In February 2014 the Amsterdam Sinfonietta and Thomas Hampson made a tour of twelve European concert halls performing a unique programme.
The heart of the programme consisted of new arrangements of songs by Johannes Brahms, Franz Schubert and Hugo Wolf. Amsterdam Sinfonietta commissioned the English composer David Matthews to arrange this song repertoire for string ensemble and baritone. These intimate compositions were performed in this new version for the first time in large-scale concert halls.The practice of orchestrating older, pre-existing songs became the vogue in the nineteenth century, coinciding with the blossoming of a whole new genre; the orchestral song. Composers such as Mahler, Wolf, Berlioz, Liszt and Strauss wrote songs for piano and voice, which they later emancipated by arranging them for voice and orchestra. A number of composers, including Brahms, Berlioz and later Weber and Reger, paid homage to their predecessors such as Schubert and Schumann by orchestrating their songs. On this recording only the version of Samuel Barber’s song Dover Beach remains close to the original. Composed for string quartet and baritone, the song is heard here in a version for baritone and string orchestra. This CD celebrates the years long collaboration between the Amsterdam Sinfonietta and Thomas Hampson in bringing the great song repertoire to new audiences in a new manner.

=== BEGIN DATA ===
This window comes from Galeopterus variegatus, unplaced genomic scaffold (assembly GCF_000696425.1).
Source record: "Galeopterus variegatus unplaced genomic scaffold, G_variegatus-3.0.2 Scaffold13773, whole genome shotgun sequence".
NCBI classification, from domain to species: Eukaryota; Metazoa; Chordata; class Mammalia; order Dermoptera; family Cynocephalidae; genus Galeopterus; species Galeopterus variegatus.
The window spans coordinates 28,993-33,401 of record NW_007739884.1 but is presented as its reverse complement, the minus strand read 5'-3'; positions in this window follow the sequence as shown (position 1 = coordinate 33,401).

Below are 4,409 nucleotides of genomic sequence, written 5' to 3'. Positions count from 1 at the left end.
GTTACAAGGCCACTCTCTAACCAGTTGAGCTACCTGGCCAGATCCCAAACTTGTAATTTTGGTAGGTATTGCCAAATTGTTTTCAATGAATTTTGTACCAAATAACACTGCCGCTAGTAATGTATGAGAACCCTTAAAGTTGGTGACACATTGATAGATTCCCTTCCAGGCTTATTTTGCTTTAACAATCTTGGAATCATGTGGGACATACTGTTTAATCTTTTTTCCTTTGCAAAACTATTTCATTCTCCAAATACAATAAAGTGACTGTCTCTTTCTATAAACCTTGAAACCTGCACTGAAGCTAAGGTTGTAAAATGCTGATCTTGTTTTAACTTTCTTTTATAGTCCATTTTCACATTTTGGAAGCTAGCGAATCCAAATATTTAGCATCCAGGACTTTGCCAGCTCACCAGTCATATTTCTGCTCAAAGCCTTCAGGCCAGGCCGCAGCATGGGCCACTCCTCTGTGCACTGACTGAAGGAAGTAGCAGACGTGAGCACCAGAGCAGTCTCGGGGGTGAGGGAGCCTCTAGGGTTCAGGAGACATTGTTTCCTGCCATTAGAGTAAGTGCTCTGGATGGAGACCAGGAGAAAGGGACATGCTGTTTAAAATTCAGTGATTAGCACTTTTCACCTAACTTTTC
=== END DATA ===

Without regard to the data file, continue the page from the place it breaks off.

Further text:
“It’s not only the singing of baritone Thomas Hampson, on top form, that makes this recital so enjoyable; it’s the affectionate new string arrangements, joyously played by the Amsterdam Sinfonietta – as leader Candida Thompson describes it, “a big string quartet” of two dozen players. All but one of the arrangements are by David Matthews, who adds texture and illumination to already radiant songs, refreshing these lilies without gilding them. Intertwining solo violins make the opening of Wolf’s song Anakreons Grab magical; squeaking strings conjure up the rodents in his Der Rattenfänger. Another highlight is Bob Zimmerman’s gossamer version of Schubert’s Ständchen (“Zögernd leise”), the echoes sung by a girls’ choir. Brahms’s Four Serious Songs find Matthews drawing on darker sonorities. Hampson, full of authority, ends on Barber’s masterly Dover Beach, which seems only to benefit from its quartet parts being lent the weight and security of a full string orchestra.”
Erica Jeal – The Guardian